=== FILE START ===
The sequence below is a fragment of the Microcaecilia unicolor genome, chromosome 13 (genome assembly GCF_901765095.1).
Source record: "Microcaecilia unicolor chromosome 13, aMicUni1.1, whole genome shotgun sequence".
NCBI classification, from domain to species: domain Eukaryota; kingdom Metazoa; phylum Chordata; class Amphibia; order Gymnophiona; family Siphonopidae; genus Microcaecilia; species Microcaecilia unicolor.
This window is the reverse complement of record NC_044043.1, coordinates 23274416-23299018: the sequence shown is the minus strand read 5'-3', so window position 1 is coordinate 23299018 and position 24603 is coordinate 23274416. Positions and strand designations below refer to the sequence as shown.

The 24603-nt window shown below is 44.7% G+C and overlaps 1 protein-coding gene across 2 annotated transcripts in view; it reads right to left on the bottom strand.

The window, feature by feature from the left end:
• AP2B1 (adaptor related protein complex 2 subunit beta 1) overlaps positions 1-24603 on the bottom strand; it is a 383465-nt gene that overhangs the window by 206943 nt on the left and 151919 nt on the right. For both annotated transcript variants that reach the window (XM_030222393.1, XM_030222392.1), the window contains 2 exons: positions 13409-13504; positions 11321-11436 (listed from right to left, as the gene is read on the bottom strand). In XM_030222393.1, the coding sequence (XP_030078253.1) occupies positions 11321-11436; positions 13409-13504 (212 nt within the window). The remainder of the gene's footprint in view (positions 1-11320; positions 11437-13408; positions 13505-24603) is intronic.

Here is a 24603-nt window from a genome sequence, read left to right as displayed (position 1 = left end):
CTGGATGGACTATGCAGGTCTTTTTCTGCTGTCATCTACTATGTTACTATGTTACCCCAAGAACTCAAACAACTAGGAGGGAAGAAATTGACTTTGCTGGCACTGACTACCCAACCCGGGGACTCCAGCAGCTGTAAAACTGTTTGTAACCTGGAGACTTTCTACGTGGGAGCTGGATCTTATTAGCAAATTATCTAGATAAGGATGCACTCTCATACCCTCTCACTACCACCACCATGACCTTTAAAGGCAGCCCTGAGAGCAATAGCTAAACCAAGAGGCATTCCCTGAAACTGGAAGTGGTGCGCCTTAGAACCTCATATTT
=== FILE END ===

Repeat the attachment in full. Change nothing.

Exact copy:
The sequence below is a fragment of the Microcaecilia unicolor genome, chromosome 13 (genome assembly GCF_901765095.1).
Source record: "Microcaecilia unicolor chromosome 13, aMicUni1.1, whole genome shotgun sequence".
NCBI classification, from domain to species: domain Eukaryota; kingdom Metazoa; phylum Chordata; class Amphibia; order Gymnophiona; family Siphonopidae; genus Microcaecilia; species Microcaecilia unicolor.
This window is the reverse complement of record NC_044043.1, coordinates 23274416-23299018: the sequence shown is the minus strand read 5'-3', so window position 1 is coordinate 23299018 and position 24603 is coordinate 23274416. Positions and strand designations below refer to the sequence as shown.

The 24603-nt window shown below is 44.7% G+C and overlaps 1 protein-coding gene across 2 annotated transcripts in view; it reads right to left on the bottom strand.

The window, feature by feature from the left end:
• AP2B1 (adaptor related protein complex 2 subunit beta 1) overlaps positions 1-24603 on the bottom strand; it is a 383465-nt gene that overhangs the window by 206943 nt on the left and 151919 nt on the right. For both annotated transcript variants that reach the window (XM_030222393.1, XM_030222392.1), the window contains 2 exons: positions 13409-13504; positions 11321-11436 (listed from right to left, as the gene is read on the bottom strand). In XM_030222393.1, the coding sequence (XP_030078253.1) occupies positions 11321-11436; positions 13409-13504 (212 nt within the window). The remainder of the gene's footprint in view (positions 1-11320; positions 11437-13408; positions 13505-24603) is intronic.

Here is a 24603-nt window from a genome sequence, read left to right as displayed (position 1 = left end):
CTGGATGGACTATGCAGGTCTTTTTCTGCTGTCATCTACTATGTTACTATGTTACCCCAAGAACTCAAACAACTAGGAGGGAAGAAATTGACTTTGCTGGCACTGACTACCCAACCCGGGGACTCCAGCAGCTGTAAAACTGTTTGTAACCTGGAGACTTTCTACGTGGGAGCTGGATCTTATTAGCAAATTATCTAGATAAGGATGCACTCTCATACCCTCTCACTACCACCACCATGACCTTTAAAGGCAGCCCTGAGAGCAATAGCTAAACCAAGAGGCATTCCCTGAAACTGGAAGTGGTGCGCCTTAGAACCTCATATTT